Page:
Within the terms of this book, in other words, the shop window becomes as relevant to Naremore’s cultural critique as the lenses of the camera and the film projector by serving as a vehicle transporting a style of art into a way of life. Throughout this study, he is concerned with Minnelli’s work as a complex and ambiguous response to modernism — a response entailing not only commodification but also diverse other forms of translation and transmutation whose social and artistic consequences have to be considered with some tact and delicacy rather than simply deplored or defended. (There are many value judgments made throughout this book, but none as categorical as the typical auteurist celebration or Marxist dismissal.) Naremore is interested in sketching out the ideologically charged battlefields where Minnelli’s films and their artistic and social allegiances intersect with the contemporary issues of “political correctness,” where questions of race, gender, sexuality, social class, and culture are repeatedly posed. For better and for worse, this tends to make his writing somewhat cautious as well as gracefully nuanced — the carefully wrought formulations of a writer walking on eggshells. But part of what makes this book so lively as criticism is its capacity to draw its arguments from many sources. It is formidably researched in terms of backstage information as well as previous Minnelli criticism; at one point, Naremore traces the same “white wicker chairs designed in a lacy, rococo filigree” from Cabin in the Sky to Meet Me in St. Louis to Two Weeks with Love, and he is every bit as attentive to French critics like Jean Douchet and Jean Domarchi as he is to English critics like Richard Dyer or Thomas Elsaesser — or to James Agee and Manny Farber in the U.S.
For Naremore, Minnelli’s “historical importance lies in his ability to modernize entertainment, drawing on both ‘high class’ and bohemian domains of art.” The author singles out Minnelli’s specific borrowings from art nouveau, impressionism, postimpressionism, and surrealism, but he is no less concerned with the appropriations of “urban Africanism” in Cabin in the Sky, the sympathetic handling of Midwestern women “as representatives of an emerging consumer society” in Meet Me in St. Louis, the elements of noir and “putting-on-a-show” musicals like The Band Wagon underlying the various anxieties (sexual as well as economic) in Father of the Bride, the appropriations and political reversals of Citizen Kane in The Bad and the Beautiful (with John Houseman perceived as the crucial link between the two films), and the critical handling of conventional notions of “hypermasculinity” in Lust for Life.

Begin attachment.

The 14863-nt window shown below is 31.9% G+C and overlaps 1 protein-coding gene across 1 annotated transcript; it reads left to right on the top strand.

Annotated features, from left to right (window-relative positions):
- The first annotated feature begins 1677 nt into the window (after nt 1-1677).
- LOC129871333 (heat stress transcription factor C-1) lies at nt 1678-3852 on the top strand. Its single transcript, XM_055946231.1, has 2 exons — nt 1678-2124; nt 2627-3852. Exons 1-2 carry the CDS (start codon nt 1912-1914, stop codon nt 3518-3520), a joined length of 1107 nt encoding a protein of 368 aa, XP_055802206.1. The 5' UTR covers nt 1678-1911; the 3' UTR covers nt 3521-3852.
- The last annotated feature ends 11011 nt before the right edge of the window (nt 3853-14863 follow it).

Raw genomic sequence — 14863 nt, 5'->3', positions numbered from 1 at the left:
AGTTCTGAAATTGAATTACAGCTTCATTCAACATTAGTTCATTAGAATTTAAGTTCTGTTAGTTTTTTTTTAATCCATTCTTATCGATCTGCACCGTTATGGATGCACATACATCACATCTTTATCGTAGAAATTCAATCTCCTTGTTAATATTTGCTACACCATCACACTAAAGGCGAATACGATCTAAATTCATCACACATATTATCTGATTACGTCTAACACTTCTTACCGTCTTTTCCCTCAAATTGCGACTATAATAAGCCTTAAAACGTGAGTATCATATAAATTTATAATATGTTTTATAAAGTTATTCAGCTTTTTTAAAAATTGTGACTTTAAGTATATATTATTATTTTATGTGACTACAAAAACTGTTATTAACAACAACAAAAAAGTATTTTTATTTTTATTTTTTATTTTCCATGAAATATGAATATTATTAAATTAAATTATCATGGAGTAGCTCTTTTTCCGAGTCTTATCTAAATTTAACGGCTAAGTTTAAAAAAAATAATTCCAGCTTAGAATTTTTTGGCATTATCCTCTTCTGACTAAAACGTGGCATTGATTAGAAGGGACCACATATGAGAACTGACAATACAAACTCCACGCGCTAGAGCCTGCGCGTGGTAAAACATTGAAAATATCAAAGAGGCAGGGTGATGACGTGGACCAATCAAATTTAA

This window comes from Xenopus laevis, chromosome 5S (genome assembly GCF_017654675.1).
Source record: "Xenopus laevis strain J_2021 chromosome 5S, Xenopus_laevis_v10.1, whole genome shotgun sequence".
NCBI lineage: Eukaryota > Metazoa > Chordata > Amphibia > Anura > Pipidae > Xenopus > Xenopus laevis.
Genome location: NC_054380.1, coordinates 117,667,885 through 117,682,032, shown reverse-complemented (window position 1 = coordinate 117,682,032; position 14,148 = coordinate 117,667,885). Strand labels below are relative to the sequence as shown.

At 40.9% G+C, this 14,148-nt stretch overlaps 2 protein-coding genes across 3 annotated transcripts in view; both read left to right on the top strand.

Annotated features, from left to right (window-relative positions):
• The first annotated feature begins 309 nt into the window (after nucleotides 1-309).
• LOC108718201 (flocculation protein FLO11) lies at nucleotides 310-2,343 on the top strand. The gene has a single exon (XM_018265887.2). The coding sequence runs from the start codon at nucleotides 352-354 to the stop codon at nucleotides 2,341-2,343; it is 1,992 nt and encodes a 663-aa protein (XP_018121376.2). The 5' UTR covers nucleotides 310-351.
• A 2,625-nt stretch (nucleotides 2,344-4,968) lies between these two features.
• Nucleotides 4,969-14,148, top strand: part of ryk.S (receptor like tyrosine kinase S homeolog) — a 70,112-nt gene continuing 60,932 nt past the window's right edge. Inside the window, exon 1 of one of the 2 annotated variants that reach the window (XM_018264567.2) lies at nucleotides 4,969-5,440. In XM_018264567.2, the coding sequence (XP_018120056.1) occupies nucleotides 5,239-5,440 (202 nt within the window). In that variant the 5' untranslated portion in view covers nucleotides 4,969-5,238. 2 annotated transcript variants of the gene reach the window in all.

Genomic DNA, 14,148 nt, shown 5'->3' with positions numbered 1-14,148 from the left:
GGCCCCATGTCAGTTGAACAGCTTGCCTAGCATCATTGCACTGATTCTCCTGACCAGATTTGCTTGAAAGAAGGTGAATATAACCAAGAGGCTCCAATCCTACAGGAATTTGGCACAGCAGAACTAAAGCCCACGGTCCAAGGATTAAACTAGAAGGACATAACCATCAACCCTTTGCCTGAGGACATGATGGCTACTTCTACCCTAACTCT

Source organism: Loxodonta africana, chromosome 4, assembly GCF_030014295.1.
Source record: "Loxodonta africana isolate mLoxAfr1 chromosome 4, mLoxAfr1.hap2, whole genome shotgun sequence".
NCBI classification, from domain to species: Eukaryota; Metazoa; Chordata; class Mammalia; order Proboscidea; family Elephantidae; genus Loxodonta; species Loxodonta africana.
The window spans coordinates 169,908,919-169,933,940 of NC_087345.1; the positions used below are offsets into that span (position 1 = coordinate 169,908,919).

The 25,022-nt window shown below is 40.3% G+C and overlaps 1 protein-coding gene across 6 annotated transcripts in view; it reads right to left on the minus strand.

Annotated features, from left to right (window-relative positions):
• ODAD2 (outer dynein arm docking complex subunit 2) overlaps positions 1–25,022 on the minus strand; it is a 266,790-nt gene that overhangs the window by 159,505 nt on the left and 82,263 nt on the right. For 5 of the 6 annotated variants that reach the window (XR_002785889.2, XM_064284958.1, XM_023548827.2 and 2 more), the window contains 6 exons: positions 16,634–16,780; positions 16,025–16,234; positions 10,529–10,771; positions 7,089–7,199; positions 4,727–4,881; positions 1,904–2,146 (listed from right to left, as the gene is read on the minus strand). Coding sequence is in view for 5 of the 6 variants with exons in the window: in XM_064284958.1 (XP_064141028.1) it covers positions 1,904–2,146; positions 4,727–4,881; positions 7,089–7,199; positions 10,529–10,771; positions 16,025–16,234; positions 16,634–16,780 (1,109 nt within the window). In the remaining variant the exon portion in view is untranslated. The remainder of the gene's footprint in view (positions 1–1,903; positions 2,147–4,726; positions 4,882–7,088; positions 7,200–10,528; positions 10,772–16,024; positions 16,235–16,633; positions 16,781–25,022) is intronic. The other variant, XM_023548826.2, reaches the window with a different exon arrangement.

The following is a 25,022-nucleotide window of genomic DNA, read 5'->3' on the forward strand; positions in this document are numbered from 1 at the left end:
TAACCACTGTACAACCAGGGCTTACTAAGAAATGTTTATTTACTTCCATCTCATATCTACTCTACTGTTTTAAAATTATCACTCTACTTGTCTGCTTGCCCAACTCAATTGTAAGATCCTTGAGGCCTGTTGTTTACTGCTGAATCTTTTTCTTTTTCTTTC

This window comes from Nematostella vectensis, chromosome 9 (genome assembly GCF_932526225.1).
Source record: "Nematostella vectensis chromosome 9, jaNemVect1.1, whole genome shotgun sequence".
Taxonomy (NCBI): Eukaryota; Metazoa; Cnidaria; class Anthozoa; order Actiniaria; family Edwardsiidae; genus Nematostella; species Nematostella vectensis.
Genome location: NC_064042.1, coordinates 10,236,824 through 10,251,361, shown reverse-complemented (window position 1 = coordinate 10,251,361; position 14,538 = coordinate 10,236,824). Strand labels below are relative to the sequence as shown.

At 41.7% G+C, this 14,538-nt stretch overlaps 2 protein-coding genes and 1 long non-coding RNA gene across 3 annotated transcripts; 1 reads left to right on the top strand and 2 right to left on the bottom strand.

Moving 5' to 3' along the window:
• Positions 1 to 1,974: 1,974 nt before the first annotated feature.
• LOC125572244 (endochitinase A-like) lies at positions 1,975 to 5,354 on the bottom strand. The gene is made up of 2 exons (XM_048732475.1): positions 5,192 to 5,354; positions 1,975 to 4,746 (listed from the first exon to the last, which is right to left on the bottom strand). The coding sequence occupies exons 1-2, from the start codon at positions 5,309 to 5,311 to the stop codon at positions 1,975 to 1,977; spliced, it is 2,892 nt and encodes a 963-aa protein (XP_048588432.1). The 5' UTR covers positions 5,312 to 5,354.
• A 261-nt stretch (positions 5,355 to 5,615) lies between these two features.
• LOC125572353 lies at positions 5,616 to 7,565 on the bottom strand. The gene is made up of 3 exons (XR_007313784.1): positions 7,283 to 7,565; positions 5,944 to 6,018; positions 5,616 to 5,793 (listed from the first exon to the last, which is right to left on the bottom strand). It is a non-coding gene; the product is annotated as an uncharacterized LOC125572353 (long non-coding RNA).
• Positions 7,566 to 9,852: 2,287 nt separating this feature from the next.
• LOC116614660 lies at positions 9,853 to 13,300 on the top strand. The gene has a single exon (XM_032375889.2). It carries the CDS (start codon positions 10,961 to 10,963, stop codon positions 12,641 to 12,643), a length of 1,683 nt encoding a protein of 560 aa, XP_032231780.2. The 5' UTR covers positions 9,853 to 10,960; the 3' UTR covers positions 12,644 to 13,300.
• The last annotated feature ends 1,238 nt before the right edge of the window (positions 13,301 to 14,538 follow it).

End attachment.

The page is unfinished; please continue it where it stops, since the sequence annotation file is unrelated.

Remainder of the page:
Naremore’s ambivalences about these films are all instructive. Cabin in the Sky — seen as “suburban rather than folkloric, because it blends MGM’s middle-class values with the Freed unit’s relatively elite Broadway ethos” — is “never free of racism,” yet at the same time its “transformation of blackness into a commodity on display has a salutary effect,” at once utopian and progressive, comprising “a step forward in the democratization of show business.” In Meet Me in St. Louis, “the world has become a theme park,” yet there is also some reason to believe that the Halloween bonfire, in the film’s most disturbing sequence, reminded 1944 audiences of Nazi book burnings.
After pointing out how Father of the Bride was specifically used to market a line of women’s clothing in 1950, Naremore offers a scathing appraisal of the recent Disney remake, whose multiple product plugs and ideological compromises make the original seem relatively innocent. Evoking the campy extravagance of a key moment in The Bad and the Beautiful, he notes how the “skin-tight, black velvet gown” of Elaine Stewart make “her breasts look like the bumpers of a fifties Cadillac,” and he is no less provocative in describing the schizophrenic effect of James Donald, the English actor playing Theo in Lust for Life, speaking all the off-screen quotations from Vincent’s letters on the soundtrack: “On the outside, Van Gogh looks clumsy and rather American; on the inside, he has the refined soul of a British Shakespearean actor.” In all these examples — and one could cite many others, such as the discussion of the deterioration of Lust for Life‘s original Agfacolor and the difficulty in seeing Minnelli’s CinemaScope features in their original formats today — Naremore’s feeling for ideological nuance becomes translated into a textual alertness and a sense of detail rarely encountered in academic film study. One emerges from this book with the same sense of renewal one would get from seeing a Minnelli film in a restored print.